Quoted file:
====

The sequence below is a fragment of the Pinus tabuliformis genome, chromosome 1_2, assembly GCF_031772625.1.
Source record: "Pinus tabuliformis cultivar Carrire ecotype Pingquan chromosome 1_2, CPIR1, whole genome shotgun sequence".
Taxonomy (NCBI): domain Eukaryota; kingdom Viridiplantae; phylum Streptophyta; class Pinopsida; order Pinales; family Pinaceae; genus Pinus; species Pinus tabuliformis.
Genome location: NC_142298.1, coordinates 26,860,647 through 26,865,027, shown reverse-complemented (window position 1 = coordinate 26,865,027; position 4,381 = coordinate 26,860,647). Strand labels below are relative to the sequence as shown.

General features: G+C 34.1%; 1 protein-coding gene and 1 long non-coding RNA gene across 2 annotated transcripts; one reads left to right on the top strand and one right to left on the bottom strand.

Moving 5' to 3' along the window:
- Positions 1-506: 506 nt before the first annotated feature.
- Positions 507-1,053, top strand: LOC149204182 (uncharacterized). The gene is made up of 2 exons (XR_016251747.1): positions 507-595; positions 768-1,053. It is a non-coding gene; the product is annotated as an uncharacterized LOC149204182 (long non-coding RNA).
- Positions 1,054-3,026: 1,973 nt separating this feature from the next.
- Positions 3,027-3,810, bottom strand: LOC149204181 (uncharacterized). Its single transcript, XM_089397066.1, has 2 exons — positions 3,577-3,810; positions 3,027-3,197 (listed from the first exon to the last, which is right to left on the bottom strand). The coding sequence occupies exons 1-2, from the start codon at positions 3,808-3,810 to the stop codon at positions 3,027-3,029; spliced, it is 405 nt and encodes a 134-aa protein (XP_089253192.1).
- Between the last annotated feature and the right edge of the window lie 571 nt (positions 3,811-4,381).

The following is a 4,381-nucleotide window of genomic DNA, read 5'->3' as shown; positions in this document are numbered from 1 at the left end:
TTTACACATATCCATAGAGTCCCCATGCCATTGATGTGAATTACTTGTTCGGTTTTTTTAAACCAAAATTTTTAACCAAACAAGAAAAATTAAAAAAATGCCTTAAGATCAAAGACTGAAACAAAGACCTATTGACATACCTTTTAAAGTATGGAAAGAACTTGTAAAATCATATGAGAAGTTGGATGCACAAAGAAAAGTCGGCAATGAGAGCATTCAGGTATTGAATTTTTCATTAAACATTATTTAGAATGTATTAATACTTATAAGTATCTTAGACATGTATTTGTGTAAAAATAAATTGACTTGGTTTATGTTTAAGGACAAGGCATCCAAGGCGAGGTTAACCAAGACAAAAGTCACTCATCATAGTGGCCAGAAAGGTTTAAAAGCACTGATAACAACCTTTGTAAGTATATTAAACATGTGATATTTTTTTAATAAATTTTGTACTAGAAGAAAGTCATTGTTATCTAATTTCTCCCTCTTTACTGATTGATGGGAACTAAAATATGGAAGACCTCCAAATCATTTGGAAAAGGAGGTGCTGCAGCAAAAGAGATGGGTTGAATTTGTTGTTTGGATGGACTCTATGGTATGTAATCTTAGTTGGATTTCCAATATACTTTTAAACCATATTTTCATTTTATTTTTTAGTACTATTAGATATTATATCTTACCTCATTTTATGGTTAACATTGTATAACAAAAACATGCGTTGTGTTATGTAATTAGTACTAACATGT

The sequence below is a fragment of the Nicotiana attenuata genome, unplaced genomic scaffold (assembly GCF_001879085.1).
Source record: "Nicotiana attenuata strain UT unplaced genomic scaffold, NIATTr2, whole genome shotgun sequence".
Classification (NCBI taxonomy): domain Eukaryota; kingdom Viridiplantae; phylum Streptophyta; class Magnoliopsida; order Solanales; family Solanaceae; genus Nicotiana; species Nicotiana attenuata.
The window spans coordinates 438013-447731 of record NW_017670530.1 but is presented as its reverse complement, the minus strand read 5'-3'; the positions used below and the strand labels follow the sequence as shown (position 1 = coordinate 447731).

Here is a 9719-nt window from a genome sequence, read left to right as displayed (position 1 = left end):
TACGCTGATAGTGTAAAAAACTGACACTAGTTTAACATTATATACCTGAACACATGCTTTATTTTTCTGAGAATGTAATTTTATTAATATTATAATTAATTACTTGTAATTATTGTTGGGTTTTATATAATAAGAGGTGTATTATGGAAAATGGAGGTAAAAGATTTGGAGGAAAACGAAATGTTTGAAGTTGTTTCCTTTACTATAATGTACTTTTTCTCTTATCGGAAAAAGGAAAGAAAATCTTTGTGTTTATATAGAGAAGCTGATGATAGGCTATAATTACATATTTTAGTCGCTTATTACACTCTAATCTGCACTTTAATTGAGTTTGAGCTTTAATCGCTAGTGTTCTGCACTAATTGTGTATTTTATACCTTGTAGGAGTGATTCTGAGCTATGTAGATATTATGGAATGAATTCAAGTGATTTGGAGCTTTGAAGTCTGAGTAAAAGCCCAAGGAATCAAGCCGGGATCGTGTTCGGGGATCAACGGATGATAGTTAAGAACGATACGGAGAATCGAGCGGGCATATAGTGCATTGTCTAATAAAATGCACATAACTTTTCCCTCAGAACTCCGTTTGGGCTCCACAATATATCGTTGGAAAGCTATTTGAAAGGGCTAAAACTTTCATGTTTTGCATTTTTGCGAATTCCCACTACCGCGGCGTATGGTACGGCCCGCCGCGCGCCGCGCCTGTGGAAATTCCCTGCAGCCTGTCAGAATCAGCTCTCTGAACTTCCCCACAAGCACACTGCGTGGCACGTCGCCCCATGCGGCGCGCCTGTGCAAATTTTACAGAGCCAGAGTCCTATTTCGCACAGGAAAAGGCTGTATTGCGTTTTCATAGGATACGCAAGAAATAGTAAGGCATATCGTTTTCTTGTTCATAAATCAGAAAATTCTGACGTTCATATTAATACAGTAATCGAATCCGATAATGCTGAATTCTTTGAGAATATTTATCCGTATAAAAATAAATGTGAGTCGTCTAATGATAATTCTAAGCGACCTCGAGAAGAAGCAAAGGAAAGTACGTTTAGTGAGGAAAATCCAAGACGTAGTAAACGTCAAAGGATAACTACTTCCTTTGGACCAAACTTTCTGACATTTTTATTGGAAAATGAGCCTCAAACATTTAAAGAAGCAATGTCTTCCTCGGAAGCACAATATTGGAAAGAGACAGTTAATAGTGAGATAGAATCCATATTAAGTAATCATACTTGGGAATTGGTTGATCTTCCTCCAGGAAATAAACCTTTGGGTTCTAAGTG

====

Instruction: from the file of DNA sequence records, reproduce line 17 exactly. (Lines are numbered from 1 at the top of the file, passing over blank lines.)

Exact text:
The window spans coordinates 438013-447731 of record NW_017670530.1 but is presented as its reverse complement, the minus strand read 5'-3'; the positions used below and the strand labels follow the sequence as shown (position 1 = coordinate 447731).